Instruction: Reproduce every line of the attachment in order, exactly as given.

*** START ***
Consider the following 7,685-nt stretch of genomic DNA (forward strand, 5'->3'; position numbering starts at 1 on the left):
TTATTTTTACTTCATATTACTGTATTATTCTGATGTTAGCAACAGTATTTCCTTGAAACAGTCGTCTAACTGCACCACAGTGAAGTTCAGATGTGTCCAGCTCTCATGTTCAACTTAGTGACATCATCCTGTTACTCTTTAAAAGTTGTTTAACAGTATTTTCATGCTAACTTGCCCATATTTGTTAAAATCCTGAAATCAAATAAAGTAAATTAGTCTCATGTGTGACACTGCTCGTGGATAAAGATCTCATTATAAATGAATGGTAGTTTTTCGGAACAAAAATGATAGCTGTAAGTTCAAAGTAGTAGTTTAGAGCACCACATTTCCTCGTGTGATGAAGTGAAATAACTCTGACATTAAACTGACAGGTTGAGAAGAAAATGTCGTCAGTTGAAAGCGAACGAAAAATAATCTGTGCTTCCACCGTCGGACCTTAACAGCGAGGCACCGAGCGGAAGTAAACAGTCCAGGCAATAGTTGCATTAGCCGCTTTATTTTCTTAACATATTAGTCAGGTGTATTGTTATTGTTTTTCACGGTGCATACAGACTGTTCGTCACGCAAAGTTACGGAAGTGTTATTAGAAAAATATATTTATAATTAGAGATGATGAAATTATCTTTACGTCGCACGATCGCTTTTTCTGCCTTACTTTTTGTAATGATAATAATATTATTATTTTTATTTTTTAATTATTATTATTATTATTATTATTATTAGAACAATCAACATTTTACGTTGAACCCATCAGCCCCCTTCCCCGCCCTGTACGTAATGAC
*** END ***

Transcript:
Consider the following 7,685-nt stretch of genomic DNA (forward strand, 5'->3'; position numbering starts at 1 on the left):
TTATTTTTACTTCATATTACTGTATTATTCTGATGTTAGCAACAGTATTTCCTTGAAACAGTCGTCTAACTGCACCACAGTGAAGTTCAGATGTGTCCAGCTCTCATGTTCAACTTAGTGACATCATCCTGTTACTCTTTAAAAGTTGTTTAACAGTATTTTCATGCTAACTTGCCCATATTTGTTAAAATCCTGAAATCAAATAAAGTAAATTAGTCTCATGTGTGACACTGCTCGTGGATAAAGATCTCATTATAAATGAATGGTAGTTTTTCGGAACAAAAATGATAGCTGTAAGTTCAAAGTAGTAGTTTAGAGCACCACATTTCCTCGTGTGATGAAGTGAAATAACTCTGACATTAAACTGACAGGTTGAGAAGAAAATGTCGTCAGTTGAAAGCGAACGAAAAATAATCTGTGCTTCCACCGTCGGACCTTAACAGCGAGGCACCGAGCGGAAGTAAACAGTCCAGGCAATAGTTGCATTAGCCGCTTTATTTTCTTAACATATTAGTCAGGTGTATTGTTATTGTTTTTCACGGTGCATACAGACTGTTCGTCACGCAAAGTTACGGAAGTGTTATTAGAAAAATATATTTATAATTAGAGATGATGAAATTATCTTTACGTCGCACGATCGCTTTTTCTGCCTTACTTTTTGTAATGATAATAATATTATTATTTTTATTTTTTAATTATTATTATTATTATTATTATTATTAGAACAATCAACATTTTACGTTGAACCCATCAGCCCCCTTCCCCGCCCTGTACGTAATGAC